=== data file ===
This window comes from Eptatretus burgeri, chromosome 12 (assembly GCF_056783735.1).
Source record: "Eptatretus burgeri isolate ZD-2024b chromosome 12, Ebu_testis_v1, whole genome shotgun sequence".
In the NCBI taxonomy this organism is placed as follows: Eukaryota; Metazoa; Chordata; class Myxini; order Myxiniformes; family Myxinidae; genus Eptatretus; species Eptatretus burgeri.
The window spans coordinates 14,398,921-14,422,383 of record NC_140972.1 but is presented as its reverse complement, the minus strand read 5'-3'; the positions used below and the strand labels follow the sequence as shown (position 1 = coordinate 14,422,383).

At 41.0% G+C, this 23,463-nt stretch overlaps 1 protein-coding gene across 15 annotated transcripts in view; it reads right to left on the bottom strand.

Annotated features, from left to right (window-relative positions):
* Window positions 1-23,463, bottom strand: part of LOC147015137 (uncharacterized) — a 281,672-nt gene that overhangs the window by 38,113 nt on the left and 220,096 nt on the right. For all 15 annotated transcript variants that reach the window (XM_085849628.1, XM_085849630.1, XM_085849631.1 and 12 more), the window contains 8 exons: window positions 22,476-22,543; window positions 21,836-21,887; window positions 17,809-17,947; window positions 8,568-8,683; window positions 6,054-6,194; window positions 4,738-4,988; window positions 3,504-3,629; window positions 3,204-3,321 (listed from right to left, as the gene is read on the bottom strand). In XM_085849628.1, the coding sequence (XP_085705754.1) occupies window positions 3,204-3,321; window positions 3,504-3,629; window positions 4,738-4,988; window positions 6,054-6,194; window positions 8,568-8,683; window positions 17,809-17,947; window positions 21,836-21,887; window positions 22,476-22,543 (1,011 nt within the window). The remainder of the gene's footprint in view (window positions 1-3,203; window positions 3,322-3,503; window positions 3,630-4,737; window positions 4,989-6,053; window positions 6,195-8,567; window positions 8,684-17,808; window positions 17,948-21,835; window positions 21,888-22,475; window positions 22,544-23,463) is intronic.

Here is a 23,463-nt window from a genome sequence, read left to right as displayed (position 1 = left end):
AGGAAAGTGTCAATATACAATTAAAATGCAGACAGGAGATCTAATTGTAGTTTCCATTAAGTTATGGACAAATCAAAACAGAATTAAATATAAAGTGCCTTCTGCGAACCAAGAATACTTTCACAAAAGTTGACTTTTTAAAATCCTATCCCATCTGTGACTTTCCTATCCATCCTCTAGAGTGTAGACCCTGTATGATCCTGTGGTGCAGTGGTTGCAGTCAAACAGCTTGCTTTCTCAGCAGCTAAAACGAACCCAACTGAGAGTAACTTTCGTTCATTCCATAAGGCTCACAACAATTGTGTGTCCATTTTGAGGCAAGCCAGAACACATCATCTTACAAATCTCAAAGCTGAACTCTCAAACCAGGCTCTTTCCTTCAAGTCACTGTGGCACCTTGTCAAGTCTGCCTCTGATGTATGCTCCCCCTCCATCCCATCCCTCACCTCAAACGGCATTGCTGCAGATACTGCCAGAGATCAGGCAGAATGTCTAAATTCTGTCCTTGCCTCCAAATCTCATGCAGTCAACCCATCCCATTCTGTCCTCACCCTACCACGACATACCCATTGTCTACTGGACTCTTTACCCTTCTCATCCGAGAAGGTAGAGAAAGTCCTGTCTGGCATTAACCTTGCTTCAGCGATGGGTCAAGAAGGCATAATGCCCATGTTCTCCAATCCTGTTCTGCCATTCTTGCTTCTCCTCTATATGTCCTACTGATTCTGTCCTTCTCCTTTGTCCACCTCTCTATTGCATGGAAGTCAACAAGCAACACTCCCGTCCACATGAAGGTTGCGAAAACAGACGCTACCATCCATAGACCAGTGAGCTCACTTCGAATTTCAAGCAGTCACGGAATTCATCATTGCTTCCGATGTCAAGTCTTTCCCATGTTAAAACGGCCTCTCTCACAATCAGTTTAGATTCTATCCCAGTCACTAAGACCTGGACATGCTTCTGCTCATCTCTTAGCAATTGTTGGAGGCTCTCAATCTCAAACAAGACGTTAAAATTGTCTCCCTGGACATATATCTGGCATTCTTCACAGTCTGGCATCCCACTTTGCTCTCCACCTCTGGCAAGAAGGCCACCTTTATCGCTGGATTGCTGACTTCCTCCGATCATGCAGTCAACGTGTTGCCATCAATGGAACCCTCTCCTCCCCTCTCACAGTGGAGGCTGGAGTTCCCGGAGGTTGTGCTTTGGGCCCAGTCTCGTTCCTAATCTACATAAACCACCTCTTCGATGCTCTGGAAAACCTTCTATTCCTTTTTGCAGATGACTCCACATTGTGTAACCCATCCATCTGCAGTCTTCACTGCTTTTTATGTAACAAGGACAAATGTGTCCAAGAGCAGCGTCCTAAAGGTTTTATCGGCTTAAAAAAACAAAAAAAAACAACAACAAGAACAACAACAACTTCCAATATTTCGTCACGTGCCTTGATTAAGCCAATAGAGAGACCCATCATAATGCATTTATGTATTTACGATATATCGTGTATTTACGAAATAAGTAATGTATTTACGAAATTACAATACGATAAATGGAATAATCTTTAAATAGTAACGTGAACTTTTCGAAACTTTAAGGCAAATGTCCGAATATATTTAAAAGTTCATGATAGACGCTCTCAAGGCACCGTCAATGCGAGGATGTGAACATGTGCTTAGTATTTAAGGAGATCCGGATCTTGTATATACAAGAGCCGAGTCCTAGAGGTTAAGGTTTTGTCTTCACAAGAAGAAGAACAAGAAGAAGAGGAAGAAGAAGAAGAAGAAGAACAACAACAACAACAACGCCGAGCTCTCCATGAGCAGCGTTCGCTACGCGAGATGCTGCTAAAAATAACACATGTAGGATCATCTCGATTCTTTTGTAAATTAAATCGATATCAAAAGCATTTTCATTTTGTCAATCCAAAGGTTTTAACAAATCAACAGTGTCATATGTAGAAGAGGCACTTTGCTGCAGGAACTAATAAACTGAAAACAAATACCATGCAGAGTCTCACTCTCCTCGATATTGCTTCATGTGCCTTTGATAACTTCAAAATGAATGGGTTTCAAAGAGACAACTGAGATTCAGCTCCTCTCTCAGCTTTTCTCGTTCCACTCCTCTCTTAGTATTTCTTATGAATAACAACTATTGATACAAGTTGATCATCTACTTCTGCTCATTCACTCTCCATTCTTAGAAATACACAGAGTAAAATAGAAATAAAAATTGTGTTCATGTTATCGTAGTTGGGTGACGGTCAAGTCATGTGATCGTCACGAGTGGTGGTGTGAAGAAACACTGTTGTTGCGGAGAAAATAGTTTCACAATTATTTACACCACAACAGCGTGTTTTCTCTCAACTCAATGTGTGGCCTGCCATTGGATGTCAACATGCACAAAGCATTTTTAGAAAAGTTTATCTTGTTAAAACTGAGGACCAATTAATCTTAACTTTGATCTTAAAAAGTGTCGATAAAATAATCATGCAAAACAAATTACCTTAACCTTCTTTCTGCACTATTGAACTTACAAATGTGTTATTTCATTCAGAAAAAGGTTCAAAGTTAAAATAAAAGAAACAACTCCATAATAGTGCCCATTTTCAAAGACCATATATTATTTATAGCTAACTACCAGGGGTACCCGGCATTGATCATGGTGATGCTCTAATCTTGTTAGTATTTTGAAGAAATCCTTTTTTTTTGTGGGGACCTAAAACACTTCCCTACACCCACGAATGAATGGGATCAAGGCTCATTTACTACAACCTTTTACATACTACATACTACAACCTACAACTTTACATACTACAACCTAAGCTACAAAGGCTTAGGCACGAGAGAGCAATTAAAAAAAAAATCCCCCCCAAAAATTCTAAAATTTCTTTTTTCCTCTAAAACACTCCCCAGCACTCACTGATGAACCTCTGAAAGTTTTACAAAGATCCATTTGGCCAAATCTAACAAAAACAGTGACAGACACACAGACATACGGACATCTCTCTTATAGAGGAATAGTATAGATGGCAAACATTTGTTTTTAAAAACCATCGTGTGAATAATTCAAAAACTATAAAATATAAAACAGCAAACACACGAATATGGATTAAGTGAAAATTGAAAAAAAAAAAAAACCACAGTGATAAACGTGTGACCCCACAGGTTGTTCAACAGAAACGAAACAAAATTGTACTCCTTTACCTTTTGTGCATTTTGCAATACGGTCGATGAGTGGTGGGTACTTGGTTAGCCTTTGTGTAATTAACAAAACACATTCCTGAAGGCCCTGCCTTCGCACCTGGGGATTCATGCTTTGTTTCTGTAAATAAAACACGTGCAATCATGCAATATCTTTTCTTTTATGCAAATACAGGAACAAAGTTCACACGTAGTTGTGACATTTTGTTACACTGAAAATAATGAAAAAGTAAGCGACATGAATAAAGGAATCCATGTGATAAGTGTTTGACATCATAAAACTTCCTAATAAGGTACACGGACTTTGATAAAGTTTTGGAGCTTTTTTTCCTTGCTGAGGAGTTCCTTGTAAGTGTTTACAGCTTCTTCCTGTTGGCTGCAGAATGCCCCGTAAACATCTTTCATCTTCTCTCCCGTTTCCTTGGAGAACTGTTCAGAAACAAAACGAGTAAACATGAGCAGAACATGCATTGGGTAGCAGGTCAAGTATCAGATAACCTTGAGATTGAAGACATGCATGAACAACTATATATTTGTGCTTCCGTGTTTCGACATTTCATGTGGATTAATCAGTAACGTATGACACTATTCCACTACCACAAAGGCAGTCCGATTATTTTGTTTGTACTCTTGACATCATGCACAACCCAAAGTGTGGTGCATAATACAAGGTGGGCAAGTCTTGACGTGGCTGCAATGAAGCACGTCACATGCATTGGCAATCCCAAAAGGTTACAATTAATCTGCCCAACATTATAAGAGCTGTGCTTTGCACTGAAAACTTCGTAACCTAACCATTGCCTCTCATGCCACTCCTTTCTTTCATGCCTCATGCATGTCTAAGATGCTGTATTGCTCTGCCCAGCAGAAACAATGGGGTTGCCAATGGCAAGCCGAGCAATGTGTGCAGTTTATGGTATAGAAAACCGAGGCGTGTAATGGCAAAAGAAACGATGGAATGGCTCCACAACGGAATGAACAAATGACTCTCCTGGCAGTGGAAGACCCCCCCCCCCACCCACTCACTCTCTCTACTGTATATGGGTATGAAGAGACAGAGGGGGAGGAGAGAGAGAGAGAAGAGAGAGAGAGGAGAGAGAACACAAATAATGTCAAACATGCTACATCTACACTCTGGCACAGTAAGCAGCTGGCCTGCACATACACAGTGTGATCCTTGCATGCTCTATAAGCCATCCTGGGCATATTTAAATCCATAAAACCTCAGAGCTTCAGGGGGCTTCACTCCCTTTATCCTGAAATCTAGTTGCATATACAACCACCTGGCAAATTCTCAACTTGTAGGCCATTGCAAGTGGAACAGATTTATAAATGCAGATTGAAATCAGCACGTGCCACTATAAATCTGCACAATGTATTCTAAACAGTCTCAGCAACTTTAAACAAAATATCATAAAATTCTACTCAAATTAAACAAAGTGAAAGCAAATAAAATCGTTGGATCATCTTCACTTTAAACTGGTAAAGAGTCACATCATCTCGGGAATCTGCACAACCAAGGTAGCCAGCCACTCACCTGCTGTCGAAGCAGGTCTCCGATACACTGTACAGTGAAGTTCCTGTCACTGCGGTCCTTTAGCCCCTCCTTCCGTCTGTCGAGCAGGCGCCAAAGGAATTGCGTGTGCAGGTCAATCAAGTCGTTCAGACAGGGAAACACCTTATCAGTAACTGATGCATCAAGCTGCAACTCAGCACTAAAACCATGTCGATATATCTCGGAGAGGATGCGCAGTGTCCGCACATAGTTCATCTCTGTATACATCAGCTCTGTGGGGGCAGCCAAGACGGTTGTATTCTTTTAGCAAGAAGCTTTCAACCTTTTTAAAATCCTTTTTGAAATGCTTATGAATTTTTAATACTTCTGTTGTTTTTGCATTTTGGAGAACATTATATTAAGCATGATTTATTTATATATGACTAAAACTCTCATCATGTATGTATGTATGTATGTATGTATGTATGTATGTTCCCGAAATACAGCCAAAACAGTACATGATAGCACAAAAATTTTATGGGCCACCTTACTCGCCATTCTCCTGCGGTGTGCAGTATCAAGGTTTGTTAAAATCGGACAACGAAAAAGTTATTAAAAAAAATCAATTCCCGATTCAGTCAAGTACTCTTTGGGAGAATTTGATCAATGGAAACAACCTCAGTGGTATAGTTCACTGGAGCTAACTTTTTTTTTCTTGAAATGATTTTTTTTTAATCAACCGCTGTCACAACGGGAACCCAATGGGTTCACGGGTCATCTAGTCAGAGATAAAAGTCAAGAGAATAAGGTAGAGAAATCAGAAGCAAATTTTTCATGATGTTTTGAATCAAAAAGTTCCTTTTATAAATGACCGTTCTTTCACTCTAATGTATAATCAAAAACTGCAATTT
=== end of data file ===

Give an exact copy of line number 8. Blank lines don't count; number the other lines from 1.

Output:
Here is a 23,463-nt window from a genome sequence, read left to right as displayed (position 1 = left end):